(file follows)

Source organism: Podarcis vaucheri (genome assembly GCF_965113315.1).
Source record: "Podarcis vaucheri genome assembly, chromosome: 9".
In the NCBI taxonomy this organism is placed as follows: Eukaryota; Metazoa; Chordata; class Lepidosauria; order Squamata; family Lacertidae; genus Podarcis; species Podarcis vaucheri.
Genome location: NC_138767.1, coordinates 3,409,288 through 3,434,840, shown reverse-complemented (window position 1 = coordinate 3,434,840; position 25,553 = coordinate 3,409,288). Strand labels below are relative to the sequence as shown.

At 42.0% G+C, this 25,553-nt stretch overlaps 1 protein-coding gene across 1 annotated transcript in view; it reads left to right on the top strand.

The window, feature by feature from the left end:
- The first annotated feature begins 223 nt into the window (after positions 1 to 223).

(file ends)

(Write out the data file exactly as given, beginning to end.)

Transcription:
Source organism: Podarcis vaucheri (genome assembly GCF_965113315.1).
Source record: "Podarcis vaucheri genome assembly, chromosome: 9".
In the NCBI taxonomy this organism is placed as follows: Eukaryota; Metazoa; Chordata; class Lepidosauria; order Squamata; family Lacertidae; genus Podarcis; species Podarcis vaucheri.
Genome location: NC_138767.1, coordinates 3,409,288 through 3,434,840, shown reverse-complemented (window position 1 = coordinate 3,434,840; position 25,553 = coordinate 3,409,288). Strand labels below are relative to the sequence as shown.

At 42.0% G+C, this 25,553-nt stretch overlaps 1 protein-coding gene across 1 annotated transcript in view; it reads left to right on the top strand.

The window, feature by feature from the left end:
- The first annotated feature begins 223 nt into the window (after positions 1 to 223).